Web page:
Supporting translation and contextualization of evidence and knowledge in specific countries:

  • R4D leads the Health Systems Strengthening Accelerator, which was asked by the government of Ghana to support the Office of the Presidential Coordinator on COVID-19 to develop its critical infrastructure to manage the pandemic across all relevant sectors. We’ve been supporting with tasks such as developing the office’s organogram and staffing structure, identifying experts to advise the government on crucial topics, and facilitating an advisory group tasked with monitoring the socioeconomic impact of the outbreak. Our global team has also been quickly identifying experts, evidence and ideas from around the world, while our team on the ground in Accra is contextualizing that information and getting it into practice in ways that are relevant to Ghana. The Accelerator is a global health systems strengthening initiative, co-funded by USAID and the Bill & Melinda Gates Foundation, that works with key actors from across sectors to identify the root causes of thorny systemic issues and then support local partners as they lead implementation and find their own pathways to meaningful and lasting health systems change. Due to its flexible nature and pre-existing platforms and infrastructure, the Accelerator can pivot quickly to provide COVID-19 support in a range of areas. Health officials who are interested in learning more should reach out to their local USAID missions.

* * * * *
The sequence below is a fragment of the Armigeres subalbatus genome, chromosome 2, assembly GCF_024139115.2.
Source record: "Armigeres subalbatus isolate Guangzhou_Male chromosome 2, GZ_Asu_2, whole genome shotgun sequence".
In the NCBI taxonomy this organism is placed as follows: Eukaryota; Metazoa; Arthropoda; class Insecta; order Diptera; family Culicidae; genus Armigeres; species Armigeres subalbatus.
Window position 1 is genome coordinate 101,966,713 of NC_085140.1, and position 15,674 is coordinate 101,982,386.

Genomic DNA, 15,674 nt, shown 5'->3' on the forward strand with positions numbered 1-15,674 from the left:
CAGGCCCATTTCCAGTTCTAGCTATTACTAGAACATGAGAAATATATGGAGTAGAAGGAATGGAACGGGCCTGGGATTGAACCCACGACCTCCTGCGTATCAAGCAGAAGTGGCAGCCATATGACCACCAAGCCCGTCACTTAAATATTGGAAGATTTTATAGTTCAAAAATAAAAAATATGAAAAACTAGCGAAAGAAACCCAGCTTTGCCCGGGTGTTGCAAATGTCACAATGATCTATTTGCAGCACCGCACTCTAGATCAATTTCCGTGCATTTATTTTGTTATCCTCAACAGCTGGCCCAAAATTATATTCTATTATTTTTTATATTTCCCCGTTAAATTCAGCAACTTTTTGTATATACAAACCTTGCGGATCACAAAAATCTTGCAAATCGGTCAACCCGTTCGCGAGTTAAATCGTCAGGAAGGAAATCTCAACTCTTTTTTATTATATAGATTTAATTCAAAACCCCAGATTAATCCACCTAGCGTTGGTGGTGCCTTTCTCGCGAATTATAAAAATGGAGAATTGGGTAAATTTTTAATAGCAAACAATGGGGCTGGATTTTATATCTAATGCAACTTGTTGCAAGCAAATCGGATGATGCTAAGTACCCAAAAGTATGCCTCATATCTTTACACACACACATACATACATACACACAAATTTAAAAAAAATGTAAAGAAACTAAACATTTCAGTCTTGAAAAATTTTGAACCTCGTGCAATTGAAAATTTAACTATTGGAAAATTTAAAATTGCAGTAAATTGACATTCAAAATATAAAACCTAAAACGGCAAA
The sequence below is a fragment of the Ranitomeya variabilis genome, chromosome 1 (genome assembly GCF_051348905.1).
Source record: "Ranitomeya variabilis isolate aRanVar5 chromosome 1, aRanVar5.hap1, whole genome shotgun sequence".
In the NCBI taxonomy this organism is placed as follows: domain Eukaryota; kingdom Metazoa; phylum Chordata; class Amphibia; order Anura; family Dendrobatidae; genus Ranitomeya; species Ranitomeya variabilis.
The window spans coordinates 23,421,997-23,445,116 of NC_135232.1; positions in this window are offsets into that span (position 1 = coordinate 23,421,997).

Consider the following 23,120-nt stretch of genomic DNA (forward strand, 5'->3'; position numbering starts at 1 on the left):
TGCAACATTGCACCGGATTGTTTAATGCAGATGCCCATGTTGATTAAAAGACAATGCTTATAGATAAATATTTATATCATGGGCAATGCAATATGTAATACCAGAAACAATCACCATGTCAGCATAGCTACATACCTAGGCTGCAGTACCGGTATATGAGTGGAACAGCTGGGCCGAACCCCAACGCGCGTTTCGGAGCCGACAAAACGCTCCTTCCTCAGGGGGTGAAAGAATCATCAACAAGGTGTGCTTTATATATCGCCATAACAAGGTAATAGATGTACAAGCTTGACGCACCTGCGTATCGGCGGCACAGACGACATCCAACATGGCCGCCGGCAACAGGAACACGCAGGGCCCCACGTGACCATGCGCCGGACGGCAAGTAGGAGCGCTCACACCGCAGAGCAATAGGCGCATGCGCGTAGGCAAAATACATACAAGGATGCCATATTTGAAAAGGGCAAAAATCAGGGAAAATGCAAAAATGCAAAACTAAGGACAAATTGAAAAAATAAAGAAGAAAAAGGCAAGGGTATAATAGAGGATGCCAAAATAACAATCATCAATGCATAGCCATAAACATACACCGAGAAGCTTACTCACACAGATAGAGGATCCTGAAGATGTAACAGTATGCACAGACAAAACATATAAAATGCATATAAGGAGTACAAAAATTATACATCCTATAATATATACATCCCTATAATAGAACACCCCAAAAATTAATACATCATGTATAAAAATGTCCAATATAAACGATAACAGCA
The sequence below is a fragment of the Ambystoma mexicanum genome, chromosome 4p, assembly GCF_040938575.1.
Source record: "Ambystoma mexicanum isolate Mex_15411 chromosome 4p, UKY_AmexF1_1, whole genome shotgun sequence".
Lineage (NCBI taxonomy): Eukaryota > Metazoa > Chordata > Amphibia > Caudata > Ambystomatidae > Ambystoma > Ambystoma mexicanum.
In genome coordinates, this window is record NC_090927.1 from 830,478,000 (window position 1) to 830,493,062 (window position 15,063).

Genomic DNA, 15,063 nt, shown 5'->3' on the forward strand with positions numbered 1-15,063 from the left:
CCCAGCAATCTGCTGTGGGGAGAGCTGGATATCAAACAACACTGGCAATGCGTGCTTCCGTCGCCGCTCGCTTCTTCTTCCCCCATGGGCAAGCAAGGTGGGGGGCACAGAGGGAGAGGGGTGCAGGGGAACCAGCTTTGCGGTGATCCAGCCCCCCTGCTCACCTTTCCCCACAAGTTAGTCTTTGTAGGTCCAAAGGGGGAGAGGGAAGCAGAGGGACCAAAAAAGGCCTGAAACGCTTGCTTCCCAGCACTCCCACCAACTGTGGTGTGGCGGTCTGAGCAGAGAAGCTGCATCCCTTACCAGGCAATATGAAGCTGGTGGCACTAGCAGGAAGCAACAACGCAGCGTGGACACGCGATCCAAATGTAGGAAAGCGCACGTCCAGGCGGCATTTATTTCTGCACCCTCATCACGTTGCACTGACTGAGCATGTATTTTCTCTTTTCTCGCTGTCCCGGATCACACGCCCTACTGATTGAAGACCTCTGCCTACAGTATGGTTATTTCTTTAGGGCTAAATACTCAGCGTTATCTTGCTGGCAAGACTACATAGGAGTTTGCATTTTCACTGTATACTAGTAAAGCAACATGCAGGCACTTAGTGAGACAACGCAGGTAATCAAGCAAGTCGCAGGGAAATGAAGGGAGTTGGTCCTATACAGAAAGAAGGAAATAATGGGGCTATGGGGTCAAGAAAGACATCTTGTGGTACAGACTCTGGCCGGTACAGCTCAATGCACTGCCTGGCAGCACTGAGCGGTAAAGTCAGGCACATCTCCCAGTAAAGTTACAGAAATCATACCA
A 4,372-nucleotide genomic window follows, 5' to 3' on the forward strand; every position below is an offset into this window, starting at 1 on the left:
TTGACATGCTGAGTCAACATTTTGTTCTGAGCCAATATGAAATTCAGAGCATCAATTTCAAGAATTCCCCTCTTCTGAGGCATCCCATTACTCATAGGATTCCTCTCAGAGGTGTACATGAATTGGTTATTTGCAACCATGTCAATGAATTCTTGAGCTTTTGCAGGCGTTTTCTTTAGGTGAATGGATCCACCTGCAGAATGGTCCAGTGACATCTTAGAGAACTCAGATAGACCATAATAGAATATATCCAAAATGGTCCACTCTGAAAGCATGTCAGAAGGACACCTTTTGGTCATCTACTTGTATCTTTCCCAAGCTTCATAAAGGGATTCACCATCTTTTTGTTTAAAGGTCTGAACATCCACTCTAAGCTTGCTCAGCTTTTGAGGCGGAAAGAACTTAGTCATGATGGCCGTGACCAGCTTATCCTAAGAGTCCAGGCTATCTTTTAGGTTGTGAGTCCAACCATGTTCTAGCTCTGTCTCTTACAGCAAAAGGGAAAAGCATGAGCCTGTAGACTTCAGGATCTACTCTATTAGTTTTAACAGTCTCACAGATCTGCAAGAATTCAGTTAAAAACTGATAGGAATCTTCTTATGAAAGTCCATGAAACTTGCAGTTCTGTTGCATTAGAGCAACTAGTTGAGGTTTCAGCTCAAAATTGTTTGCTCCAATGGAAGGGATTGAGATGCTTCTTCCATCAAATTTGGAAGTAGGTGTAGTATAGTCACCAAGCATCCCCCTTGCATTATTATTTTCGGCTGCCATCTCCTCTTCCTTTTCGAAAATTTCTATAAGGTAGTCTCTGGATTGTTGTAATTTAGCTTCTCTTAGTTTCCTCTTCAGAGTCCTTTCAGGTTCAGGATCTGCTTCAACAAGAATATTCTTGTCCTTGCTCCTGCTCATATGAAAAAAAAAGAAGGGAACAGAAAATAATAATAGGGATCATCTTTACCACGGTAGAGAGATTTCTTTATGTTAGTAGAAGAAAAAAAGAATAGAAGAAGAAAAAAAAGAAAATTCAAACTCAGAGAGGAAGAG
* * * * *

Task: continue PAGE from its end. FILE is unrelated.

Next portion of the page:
Facilitating cross-country sharing and learning

  • We are considering how to use existing learning networks that we manage or engage in, such as the Learning Network for Countries in Transition (which focuses on immunization), the Primary Health Care Performance Initiative Community of Practice, and the Joint Learning Network for Universal Coverage for targeted cross-border problem-solving and information sharing that is highly relevant to COVID-19 response.
  • Whenever we are called on to support a particular country (e.g., Ghana), we will generate and document lessons to share with other countries through these networks.
  • We are discussing with key partners the need to launch a new global learning network focused explicitly on an immediate COVID-19 response, which will also support countries to develop the infrastructure required to prevent future epidemics.

We look forward to working in partnership with many of you in the coming weeks and months, as we collectively take on the world’s most daunting challenge in the past generation — and we welcome your feedback and ideas as we move forward.

Take care of yourself and one another.

Best regards,
Gina Lagomarsino
President & CEO
Results for Development

Comments 2 Responses

  1. Al-Hassana Idriss Outman April 15, 2020 @ 2:05 pm

    This is an excellent letter full of advices and lessons. Thanks, Gina Lagomarsino.

  2. Abella Owuor April 10, 2020 @ 3:57 am

    Thanks Gina. Indeed this pandemic has brought a lot of changes in regard to the health gains our country Kenya has had so far. Mostly, the socioeconomic status of the community in our country is so low that when we are hard hit, majority may die out of hunger and not the disease. The trends are waning and we are hopeful that education and proper awareness coupled with support will make is cope while maintaining the health standards.As far as nurturing care is concerned, our children are worst hit and immunization, ANC services may be tampered with during to the anxiety this has caused. Thanks for your support and concern in this regard.